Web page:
3

Are the abbreviations, used by the author of the following letter, just quotation marks (") which stand for M"->Mr, 26"->26th and 20"->20th or the sign like an exponent is some other different character?

I have to quote exactly certain paragraphs from a few letters, like the one attached, and I have to be sure what sign I should use. [May 26, 1904, Letter of Octave Chanute May 26, 1904, Letter of Octave Chanute

UPDATE

I am well aware that the dates can be written with st, nd, rd, th as superscripts. However, I have found another letter, this time written by Wilbur Wright and addressed to O. Chanute, and it is clear that W. Wright uses 1st with st as superscript and just below st is a quotation mark (").

Is it possible that O. Chanute, in his May 26, 1904, letter, might have eliminated the th and abbreviated everything just by "?

1904-01-08, Letter of Wilbur Wright January 8, 1904, Letter of Wilbur Wright

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    Short answer: those aren't quote marks. The author's handwriting isn't very clear, but M" or 20" is never used as an abbreviation for Mister or 20th. – stangdon Mar 16 '17 at 16:57
  • "M" or 20" is never used as an abbreviation for Mister or 20th". See please the update I added to my initial question. – Simplex11 Mar 16 '17 at 18:46
  • I think those are being used as some kind of markers for the superscript; they're still not exactly doublequote marks. American-style quote marks go at the top of a line, not at the bottom, and never underneath something. – stangdon Mar 16 '17 at 19:56
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    Aha, I found a reference! Things like "nd" or "th" are called ordinal indicators. "The practice of underlined (or doubly underlined) superscripted abbreviations was common in 19th-century writing (not limited to ordinal indicators in particular, and also extant in the Numero sign №), and was also found in handwritten English until at least the late 19th century." Wilbur's vertical double lines are unusual, and might be a personal idiosyncrasy, but I think they fall into the category of "underlined superscripted abbreviations." – stangdon Mar 16 '17 at 20:04
  • In this letter: ( loc.gov/resource/mwright.06008/?sp=14 ) Wilbur clearly wrote a date -- January 1st" 1905 -- and his " look almost identical to those signs used by O. Chanute. Anyway, if I do not find solid evidence that " were used that time instead of st, th, etc., I will not use them and replace the unidentified superscript characters of O. Chanute with st, th, etc.. – Simplex11 Mar 16 '17 at 20:39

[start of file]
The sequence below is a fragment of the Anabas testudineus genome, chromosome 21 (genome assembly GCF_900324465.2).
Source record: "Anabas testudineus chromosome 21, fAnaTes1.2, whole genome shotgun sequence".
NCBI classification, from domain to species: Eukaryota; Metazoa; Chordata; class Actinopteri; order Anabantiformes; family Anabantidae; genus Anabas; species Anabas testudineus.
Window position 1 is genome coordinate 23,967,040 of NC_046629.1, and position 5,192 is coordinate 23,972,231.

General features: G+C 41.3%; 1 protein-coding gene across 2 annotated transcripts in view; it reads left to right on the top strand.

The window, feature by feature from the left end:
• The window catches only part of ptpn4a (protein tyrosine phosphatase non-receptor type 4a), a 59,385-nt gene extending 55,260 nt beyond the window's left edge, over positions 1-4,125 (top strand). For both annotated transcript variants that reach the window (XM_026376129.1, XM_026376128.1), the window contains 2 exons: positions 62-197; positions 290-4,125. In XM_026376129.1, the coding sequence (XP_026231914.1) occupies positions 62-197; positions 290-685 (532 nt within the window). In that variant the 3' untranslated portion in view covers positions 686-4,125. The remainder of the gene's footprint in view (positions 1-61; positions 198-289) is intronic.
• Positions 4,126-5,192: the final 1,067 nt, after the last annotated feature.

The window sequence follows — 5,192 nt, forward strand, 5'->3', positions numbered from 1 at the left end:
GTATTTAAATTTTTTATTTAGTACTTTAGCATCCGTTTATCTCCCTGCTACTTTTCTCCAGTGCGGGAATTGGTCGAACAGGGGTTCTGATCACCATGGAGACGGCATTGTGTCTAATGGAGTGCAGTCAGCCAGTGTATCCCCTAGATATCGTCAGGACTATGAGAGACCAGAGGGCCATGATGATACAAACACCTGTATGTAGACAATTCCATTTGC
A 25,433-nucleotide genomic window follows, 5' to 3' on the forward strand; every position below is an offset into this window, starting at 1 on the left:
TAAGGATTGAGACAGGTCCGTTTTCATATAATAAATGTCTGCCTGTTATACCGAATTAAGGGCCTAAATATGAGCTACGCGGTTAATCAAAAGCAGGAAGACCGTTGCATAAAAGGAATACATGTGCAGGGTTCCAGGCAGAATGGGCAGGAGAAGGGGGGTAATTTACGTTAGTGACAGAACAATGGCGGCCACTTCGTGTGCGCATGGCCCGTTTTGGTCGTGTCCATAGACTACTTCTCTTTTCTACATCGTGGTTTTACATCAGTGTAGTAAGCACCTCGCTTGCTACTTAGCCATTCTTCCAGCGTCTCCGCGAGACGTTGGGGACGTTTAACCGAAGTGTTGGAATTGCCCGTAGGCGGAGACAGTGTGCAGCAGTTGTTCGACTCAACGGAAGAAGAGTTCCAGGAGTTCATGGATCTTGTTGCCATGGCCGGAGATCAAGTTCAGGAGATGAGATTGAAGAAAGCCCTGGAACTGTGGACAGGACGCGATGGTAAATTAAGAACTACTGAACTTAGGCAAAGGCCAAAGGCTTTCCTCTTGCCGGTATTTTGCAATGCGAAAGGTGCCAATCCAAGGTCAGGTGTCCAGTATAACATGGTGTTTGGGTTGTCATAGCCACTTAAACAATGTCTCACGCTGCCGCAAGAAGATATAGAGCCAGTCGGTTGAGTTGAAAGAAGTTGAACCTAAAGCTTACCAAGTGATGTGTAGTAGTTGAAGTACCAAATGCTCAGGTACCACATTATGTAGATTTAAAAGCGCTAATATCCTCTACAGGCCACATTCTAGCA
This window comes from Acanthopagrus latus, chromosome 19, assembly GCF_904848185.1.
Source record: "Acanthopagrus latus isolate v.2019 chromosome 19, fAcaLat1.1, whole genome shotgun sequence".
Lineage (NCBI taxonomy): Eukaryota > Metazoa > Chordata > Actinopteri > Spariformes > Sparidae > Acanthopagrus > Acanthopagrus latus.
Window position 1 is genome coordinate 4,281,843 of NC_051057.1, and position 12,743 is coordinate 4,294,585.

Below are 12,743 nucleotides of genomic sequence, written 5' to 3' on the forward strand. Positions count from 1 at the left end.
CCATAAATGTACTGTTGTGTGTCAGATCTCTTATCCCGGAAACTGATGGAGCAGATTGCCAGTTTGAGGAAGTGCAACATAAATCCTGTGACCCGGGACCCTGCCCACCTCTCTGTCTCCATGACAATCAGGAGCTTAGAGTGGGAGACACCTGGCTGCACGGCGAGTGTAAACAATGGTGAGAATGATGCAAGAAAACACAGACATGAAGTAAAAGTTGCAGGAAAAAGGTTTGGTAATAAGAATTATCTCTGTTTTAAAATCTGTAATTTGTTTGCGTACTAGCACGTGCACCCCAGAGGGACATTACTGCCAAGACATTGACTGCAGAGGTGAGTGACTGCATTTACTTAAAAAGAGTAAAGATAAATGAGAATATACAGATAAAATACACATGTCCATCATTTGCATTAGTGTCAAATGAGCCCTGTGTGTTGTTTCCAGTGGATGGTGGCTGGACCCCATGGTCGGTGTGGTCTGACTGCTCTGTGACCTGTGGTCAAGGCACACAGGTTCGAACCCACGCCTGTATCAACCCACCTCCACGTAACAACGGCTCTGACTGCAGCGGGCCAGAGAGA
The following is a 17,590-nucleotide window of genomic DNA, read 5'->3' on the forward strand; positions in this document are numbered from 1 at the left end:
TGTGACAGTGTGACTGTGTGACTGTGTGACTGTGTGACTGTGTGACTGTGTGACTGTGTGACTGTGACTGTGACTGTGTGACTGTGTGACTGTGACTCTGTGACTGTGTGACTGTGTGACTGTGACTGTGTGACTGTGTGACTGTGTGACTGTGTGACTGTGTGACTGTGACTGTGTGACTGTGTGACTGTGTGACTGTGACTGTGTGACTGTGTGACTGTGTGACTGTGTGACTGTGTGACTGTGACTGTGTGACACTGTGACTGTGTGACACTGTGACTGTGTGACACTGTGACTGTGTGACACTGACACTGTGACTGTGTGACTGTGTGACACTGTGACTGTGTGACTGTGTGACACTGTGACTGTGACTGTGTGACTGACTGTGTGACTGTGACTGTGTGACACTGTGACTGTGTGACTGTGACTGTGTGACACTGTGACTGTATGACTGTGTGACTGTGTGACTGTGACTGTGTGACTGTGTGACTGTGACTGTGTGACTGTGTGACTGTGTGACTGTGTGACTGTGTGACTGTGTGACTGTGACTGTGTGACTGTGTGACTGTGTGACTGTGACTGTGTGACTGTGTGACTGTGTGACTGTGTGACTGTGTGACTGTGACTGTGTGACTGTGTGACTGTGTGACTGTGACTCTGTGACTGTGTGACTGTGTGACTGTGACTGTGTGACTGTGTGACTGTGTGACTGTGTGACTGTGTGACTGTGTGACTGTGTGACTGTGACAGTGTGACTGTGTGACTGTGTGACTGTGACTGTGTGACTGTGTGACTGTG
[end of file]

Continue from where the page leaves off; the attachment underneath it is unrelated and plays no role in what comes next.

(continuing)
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At the time of this letter, good penmanship dictated that the "th" of ordinal numbers (sixth, twentieth, etc) should be written as a superscript (small and above the line, sometimes underlined). That's all you're seeing here.

"Mr." is a similar case. Look closely, and you'll see the mysterious symbol is just a superscript "r".

If you're working on some sort of facsimile edition, I would preserve the superscripts. Otherwise, I'd just write "Mr", "26th" and "20th".

  • Welcome to ELL, Frank. Nice answer! – JavaLatte Mar 16 '17 at 17:04
  • See please the update I added. I am still not sure what those superscript character, of O. Chanute, are. – Simplex11 Mar 16 '17 at 19:03
2

These superscripts are different characters and a kind of unique style of written communication.

It's not uncommon to write as superscript the ending of ordinal numbers (first, second, third, fourth), particularly dates:

I went to see her on the 5th of June.

The meetings are set for the 1st, 2nd, 3rd, 4th, and 15th of the month.

Writing Mr. as a superscript is less common, but easy to understand. I, personally, wouldn't do it, but it may have been considered more elegant or formal back in 1904. This person's handwriting is very nice, so he or she might have been trained in a certain way that required the superscript for titles.

Note that while it is possible to write superscripts in text (on StackOverflow, at least, or using special characters) because it's time-consuming most people would just write 1st, 2nd, 3rd, 4th, etc.

  • I updated my question. Explain please the " from Wilbur's letter. My question is if O. Chanute used " instead of st, th, etc. as superscripts or no, and what appears to be " are in fact r, st, nd, th, etc.? – Simplex11 Mar 16 '17 at 18:57
  • Yes, even though they look like random scratches, the marked superscripts are meant to match the ordinal numbers "21st = twenty-first", "20th = twentieth". Wilbur's penmanship isn't as nice so I can't quite make out the date in his letter, but it's probably "1st". "Your letter of 1st" just has been received" is an odd phrase, but maybe just to my modern ears. – Andrew Mar 16 '17 at 19:06
  • Wilbur used ". All his letters are like this. Here is another example (loc.gov/resource/mwright.06007/?sp=11). -- letters of Jan 26th" -- with th as superscript and " just below th. – Simplex11 Mar 16 '17 at 19:24
  • Oh, I see. You're asking if you should use the double marks (") below the superscript? The answer is no, you shouldn't. I don't even know what they are supposed to be, or why he wrote them. Very odd. – Andrew Mar 16 '17 at 20:31
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    @Andrew it reads "Your letter of 1st inst. ... " Inst means "of this month" and is short for "instante mense". The dots under the "st" are just a space filler. The superscript ordinal markers are a vestige of scribal abbreviations from Early Modern English. – James K Mar 16 '17 at 21:19

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